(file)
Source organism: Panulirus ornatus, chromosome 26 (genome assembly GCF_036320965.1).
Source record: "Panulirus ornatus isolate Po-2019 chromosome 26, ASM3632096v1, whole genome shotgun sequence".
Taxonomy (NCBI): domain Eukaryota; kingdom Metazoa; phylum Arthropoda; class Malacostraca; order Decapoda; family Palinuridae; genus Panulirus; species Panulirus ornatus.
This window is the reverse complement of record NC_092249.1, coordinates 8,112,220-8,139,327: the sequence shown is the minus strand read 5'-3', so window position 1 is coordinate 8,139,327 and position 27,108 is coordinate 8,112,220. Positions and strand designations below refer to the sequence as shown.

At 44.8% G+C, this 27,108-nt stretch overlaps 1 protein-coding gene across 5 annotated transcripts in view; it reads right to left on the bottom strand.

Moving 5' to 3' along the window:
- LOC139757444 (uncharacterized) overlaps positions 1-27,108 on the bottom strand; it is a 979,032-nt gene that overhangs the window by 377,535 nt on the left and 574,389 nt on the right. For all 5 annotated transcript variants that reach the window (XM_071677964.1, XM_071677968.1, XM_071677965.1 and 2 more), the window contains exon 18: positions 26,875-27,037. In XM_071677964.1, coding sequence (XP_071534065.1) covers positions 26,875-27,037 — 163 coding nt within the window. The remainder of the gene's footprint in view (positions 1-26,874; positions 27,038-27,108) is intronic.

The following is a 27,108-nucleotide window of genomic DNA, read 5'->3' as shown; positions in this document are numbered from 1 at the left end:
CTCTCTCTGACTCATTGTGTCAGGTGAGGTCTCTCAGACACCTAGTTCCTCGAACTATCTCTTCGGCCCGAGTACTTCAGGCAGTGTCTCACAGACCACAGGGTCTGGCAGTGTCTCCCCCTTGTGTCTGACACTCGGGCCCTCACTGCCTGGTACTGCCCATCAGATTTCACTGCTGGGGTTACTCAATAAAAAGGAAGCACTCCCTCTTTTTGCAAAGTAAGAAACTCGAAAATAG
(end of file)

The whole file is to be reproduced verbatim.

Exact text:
Source organism: Panulirus ornatus, chromosome 26 (genome assembly GCF_036320965.1).
Source record: "Panulirus ornatus isolate Po-2019 chromosome 26, ASM3632096v1, whole genome shotgun sequence".
Taxonomy (NCBI): domain Eukaryota; kingdom Metazoa; phylum Arthropoda; class Malacostraca; order Decapoda; family Palinuridae; genus Panulirus; species Panulirus ornatus.
This window is the reverse complement of record NC_092249.1, coordinates 8,112,220-8,139,327: the sequence shown is the minus strand read 5'-3', so window position 1 is coordinate 8,139,327 and position 27,108 is coordinate 8,112,220. Positions and strand designations below refer to the sequence as shown.

At 44.8% G+C, this 27,108-nt stretch overlaps 1 protein-coding gene across 5 annotated transcripts in view; it reads right to left on the bottom strand.

Moving 5' to 3' along the window:
- LOC139757444 (uncharacterized) overlaps positions 1-27,108 on the bottom strand; it is a 979,032-nt gene that overhangs the window by 377,535 nt on the left and 574,389 nt on the right. For all 5 annotated transcript variants that reach the window (XM_071677964.1, XM_071677968.1, XM_071677965.1 and 2 more), the window contains exon 18: positions 26,875-27,037. In XM_071677964.1, coding sequence (XP_071534065.1) covers positions 26,875-27,037 — 163 coding nt within the window. The remainder of the gene's footprint in view (positions 1-26,874; positions 27,038-27,108) is intronic.

The following is a 27,108-nucleotide window of genomic DNA, read 5'->3' as shown; positions in this document are numbered from 1 at the left end:
CTCTCTCTGACTCATTGTGTCAGGTGAGGTCTCTCAGACACCTAGTTCCTCGAACTATCTCTTCGGCCCGAGTACTTCAGGCAGTGTCTCACAGACCACAGGGTCTGGCAGTGTCTCCCCCTTGTGTCTGACACTCGGGCCCTCACTGCCTGGTACTGCCCATCAGATTTCACTGCTGGGGTTACTCAATAAAAAGGAAGCACTCCCTCTTTTTGCAAAGTAAGAAACTCGAAAATAG